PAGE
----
It is the early 1950s in a stressed Iran, a rustic highly effective with oil wealth however unsettled by class and non secular divides, and by a bigger world hungry for its sources. One night time, a humble driver within the Iranian military is strolling house via a neighbourhood in Tehran when he hears a small, pitiful cry. Curious, he searches for the supply. To his horror, he comes upon a new child child woman deserted by the facet of the street and encircled by ravenous canine. He snatches up the kid, and without end alters his personal future and that of the little woman, whom he names Aria.
Nazanine Hozar’s gorgeous debut takes us contained in the Iranian revolution—however seen like by no means earlier than, via the eyes of an orphan woman. Through Aria, we meet three very completely different ladies who’re fated to mom the misplaced youngster: reckless and self-absorbed Zahra, spouse of the kind-hearted soldier; rich and compassionate Fereshteh, who welcomes Aria into her house and adopts her as an inheritor; and at last the mysterious, impoverished Mehri, whose connection to Aria is each a blessing and a burden. The novel’s heart-pounding conclusion takes us via the brutal revolution that installs Ayatollah Khomeini as Iran’s supreme chief—at the same time as Aria falls in love and turns into a younger mom herself.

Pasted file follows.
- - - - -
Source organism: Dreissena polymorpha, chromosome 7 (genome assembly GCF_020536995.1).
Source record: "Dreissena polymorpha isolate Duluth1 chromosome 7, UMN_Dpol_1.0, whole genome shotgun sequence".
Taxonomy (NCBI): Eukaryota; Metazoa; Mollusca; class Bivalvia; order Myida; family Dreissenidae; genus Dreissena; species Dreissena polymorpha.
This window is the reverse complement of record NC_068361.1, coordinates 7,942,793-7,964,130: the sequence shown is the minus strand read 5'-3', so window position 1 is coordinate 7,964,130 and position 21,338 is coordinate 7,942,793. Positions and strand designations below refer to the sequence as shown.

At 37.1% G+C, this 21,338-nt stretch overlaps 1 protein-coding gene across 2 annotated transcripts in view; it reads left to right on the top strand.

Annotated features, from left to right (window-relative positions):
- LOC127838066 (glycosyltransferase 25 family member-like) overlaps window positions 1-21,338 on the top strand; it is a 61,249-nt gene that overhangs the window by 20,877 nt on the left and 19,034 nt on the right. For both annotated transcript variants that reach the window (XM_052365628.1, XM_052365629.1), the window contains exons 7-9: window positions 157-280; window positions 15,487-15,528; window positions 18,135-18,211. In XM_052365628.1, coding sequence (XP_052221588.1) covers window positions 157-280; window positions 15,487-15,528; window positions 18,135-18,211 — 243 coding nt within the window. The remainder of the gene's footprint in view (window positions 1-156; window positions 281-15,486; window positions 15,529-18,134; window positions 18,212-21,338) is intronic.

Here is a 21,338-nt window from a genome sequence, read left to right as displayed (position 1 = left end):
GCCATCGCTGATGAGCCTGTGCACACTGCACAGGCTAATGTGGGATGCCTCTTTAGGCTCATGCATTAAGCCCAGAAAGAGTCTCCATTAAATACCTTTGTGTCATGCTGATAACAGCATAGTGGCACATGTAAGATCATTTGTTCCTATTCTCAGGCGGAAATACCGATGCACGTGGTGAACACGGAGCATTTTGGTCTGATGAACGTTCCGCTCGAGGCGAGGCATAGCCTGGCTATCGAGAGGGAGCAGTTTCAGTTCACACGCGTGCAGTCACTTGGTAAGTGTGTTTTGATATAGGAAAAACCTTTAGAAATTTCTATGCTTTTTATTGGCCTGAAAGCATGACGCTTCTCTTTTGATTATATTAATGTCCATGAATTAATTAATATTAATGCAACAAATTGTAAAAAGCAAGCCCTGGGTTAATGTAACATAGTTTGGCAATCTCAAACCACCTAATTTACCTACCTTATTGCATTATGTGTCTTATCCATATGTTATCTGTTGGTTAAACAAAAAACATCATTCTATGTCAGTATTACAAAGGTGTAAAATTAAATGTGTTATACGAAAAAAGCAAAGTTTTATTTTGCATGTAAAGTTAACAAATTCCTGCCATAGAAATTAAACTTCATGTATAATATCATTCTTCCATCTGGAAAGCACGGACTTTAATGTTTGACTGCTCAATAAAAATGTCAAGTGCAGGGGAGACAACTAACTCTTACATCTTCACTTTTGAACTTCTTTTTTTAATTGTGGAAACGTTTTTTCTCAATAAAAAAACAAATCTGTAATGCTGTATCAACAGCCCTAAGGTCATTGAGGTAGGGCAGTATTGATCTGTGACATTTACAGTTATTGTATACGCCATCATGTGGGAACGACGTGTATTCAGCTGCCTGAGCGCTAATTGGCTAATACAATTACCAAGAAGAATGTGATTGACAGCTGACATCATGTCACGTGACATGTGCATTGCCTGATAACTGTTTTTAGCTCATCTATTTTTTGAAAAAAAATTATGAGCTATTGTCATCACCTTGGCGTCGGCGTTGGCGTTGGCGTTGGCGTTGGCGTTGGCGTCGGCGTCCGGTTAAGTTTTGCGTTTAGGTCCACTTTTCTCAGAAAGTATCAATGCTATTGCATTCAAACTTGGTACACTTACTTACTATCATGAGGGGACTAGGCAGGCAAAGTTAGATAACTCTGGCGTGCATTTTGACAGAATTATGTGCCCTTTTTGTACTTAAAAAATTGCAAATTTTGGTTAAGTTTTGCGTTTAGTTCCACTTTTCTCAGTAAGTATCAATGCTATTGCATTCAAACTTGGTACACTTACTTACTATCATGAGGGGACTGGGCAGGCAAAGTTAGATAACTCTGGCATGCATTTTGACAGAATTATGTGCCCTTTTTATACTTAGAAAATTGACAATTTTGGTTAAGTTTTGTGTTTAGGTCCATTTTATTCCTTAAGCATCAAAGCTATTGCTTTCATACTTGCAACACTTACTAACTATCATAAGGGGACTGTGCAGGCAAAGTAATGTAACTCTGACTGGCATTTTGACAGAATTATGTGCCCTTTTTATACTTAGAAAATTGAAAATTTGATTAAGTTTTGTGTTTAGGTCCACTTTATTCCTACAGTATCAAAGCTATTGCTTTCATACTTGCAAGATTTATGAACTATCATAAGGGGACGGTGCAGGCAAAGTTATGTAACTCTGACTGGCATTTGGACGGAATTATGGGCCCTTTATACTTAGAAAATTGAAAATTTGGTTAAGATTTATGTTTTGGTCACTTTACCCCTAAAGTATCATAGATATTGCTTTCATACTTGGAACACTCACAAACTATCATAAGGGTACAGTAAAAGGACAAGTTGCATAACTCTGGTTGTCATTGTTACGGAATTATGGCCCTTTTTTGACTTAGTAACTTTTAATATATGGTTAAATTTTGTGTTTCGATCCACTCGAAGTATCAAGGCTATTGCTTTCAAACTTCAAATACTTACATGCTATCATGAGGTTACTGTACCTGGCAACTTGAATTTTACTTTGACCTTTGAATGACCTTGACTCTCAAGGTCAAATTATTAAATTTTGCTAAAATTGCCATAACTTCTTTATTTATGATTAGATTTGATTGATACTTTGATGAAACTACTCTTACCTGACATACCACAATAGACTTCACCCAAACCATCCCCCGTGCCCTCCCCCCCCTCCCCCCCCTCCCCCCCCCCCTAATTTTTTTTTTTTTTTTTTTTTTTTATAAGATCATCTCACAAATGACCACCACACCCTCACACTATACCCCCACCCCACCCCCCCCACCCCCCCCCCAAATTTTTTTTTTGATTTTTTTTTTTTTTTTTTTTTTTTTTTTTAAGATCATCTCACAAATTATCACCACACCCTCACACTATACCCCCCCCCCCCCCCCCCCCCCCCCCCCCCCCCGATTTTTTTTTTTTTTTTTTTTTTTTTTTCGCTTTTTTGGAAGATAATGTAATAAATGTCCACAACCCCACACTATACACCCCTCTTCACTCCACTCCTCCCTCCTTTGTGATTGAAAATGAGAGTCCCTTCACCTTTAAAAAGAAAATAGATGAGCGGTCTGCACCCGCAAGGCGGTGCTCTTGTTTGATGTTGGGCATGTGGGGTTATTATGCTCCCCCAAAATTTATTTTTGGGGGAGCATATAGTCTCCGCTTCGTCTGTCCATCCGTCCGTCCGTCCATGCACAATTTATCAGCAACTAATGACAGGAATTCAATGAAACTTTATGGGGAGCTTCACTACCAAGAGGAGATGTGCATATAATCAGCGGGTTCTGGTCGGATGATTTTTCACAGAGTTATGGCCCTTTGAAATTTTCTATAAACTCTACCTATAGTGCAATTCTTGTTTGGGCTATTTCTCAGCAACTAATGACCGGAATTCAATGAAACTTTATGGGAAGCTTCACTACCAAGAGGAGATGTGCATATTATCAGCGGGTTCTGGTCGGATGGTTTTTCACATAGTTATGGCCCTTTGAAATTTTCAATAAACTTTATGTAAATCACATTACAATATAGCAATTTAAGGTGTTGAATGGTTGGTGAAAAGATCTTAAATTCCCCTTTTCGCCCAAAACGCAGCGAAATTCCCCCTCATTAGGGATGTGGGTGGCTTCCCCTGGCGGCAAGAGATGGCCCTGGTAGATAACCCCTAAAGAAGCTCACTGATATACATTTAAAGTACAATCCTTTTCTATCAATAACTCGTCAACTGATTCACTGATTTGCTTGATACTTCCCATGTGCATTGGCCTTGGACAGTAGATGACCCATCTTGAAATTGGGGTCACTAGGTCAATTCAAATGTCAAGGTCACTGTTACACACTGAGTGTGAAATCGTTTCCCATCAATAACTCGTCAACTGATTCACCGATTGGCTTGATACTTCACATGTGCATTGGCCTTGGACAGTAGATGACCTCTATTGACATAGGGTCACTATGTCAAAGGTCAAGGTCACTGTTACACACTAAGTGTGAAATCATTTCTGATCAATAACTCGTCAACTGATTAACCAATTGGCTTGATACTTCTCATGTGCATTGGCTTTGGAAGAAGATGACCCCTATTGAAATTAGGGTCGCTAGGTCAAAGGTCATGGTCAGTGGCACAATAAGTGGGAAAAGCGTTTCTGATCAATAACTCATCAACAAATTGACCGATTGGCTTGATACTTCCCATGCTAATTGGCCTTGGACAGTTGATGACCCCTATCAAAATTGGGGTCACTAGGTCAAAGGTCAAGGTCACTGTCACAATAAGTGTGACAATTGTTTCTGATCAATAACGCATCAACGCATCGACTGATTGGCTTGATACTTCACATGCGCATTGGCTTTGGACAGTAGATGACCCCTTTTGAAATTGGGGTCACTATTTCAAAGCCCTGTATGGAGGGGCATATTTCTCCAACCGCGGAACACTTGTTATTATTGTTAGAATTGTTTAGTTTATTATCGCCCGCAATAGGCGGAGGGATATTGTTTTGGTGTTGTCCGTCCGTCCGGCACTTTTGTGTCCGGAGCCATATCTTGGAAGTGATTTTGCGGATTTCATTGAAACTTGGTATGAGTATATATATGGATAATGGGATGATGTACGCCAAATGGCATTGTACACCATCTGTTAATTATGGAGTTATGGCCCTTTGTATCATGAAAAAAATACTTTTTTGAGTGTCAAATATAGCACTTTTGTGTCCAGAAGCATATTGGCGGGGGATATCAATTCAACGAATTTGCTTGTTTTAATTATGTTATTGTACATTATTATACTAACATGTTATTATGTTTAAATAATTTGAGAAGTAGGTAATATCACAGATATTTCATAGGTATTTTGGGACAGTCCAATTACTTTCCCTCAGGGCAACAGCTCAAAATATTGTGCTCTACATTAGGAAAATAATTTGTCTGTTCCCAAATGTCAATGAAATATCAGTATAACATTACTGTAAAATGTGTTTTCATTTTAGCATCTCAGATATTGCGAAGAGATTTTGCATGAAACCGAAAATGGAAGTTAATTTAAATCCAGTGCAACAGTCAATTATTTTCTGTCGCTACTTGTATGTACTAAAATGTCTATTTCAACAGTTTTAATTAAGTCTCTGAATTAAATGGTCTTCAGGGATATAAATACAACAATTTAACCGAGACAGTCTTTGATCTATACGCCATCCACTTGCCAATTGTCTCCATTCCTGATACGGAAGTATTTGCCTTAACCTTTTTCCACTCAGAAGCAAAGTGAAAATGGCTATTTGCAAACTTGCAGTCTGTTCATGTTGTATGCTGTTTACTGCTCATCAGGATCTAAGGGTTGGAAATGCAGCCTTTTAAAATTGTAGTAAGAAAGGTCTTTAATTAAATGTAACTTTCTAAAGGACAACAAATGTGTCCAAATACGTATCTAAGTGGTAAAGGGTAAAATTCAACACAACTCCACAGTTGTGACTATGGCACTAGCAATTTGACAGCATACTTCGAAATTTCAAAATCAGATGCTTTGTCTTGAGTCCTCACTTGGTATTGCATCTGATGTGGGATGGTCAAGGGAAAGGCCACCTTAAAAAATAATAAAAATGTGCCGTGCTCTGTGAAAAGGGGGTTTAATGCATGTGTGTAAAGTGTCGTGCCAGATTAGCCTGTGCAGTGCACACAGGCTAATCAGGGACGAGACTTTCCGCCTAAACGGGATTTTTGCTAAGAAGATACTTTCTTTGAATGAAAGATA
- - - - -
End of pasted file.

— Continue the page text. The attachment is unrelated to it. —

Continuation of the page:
The Dishwasher, Stéphane Larue
It’s October in Montreal, 2002, and winter is coming quick. Past due on his first freelance gig and ensnared in lies to his household and buddies, a graphic design scholar with a playing dependancy goes after the primary job that guarantees a paycheque: as a dishwasher on the subtle La Trattoria. Though he feels misplaced within the posh eating room—warned by the supervisor to not enter via the entrance, and coolly assessed by the waitstaff of their tailor-made shirts—nothing might have ready him for the strain and noise of the kitchen, or the dish pit’s clamor and steam. Thrust on his first night time right into a roiling forged of characters all transferring with the whirlwind pace of the night rush, it’s not lengthy earlier than he finds himself in over his head as soon as once more. A vivid, magnificent debut with a soundtrack by Iron Maiden, The Dishwasher plunges us right into a world through which everybody depends upon one another—for higher and for worse.
When We Were Vikings, Andrew David MacDonald
Sometimes life isn’t so simple as heroes and villains.
For Zelda, a twenty-one-year-old Viking fanatic who lives together with her older brother, Gert, life is finest lived with some fundamental guidelines: